Hamish McRae: Planning for the inconceivable can ease pain of the inevitable
Economic Life: The central banks' pumping in money was an emergency measure, a short-term fix to cope with an extreme situation
Friday 02 December 2011
Contingency planning, that's what we have to do. The Governor of the Bank of England, no less, says so. Banks, companies, countries even – all have to plan for the possible break-up of the eurozone. And that, we have been assured this week by our Prime Minister and Chancellor, is what the UK is already doing.
While the tensions between Angela Merkel and Nicolas Sarkozy were heightened yesterday by her insistence that countries should have a sinking fund and his contrasting apocalyptic warnings on the dangers of a 1930s depression, it is an extraordinary distance that we have come in a few months. To admit to thinking that the eurozone would break up was until recently regarded as almost heretical, not something one said in polite company. Now it seems to be the majority view among corporate treasurers that Greece and Portugal will probably leave the euro within two years, with a wider break-up expected later.
From a practical point of view, even if you don't expect this to happen, it is your fiduciary duty to plan for such an outcome if you are in charge of other people's money.
So that leads to two questions. First, does planning for such an outcome make that outcome more likely? And second, does it mean that when it does happen the effects will be less damaging?
I think the answer to both questions is yes. You can catch some feel for the rising risks and the impact this has on our financial system from a key passage in the Bank's new Financial Stability Report, out yesterday: "Sovereign and banking risks emanating from the euro area remain the most significant and immediate threat to UK financial stability. These risks have intensified materially... Capital market functioning has deteriorated and risky asset prices have fallen sharply. Risk capital has been reallocated, as investors have sought to reduce exposures to vulnerable euro-area countries and to riskier assets more broadly."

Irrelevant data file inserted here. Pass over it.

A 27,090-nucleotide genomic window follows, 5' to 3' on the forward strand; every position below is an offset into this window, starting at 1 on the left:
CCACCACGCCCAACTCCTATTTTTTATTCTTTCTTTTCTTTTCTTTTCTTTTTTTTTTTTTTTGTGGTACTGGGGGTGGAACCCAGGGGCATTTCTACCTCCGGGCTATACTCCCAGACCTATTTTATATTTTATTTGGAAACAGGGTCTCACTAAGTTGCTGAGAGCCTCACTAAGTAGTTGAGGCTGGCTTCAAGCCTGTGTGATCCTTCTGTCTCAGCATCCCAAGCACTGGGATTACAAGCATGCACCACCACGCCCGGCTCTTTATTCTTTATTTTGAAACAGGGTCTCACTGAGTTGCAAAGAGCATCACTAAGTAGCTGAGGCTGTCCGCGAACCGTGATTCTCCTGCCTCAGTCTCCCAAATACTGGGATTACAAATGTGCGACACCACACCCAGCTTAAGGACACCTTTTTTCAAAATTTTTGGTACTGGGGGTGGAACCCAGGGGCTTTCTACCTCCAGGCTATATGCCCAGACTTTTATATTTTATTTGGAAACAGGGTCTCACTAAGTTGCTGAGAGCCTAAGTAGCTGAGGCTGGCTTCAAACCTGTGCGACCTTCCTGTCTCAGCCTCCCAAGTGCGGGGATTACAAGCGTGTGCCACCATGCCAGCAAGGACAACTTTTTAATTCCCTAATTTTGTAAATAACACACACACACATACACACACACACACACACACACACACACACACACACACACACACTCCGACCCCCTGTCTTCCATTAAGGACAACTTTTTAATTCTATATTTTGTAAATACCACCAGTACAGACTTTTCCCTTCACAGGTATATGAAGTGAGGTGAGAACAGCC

The Bank was worried about the effect on UK banks, but they are not really in the front line. The impact of these concerns on European banks has been even more serious. They have pared back their lending to each other, leaving many scrambling for funds every day and being forced both to cut back their lending and to go to the European Central Bank for support. But banks could only get euros from the ECB, not dollars. That was why the Federal Reserve, in concert with the other main central banks, agreed this week to pump dollars into the banking system.
The natural and correct response by European companies to fears that banks are cutting back their lending is to hoard cash. That is what they are doing; it is what British and American-based companies are doing too. But one effect of that is to cut back on stocks and on investment, with the result that the eurozone is now probably already in recession (see first graph). If companies freeze, the economy freezes. The action by the central banks partially unfreezes things and the share markets recognised that. It was classic textbook central banking stuff: pump in the money and if, when you do so, you act in concert you achieve much more impact. But it is an emergency measure to cope with an extreme situation, a short-term fix.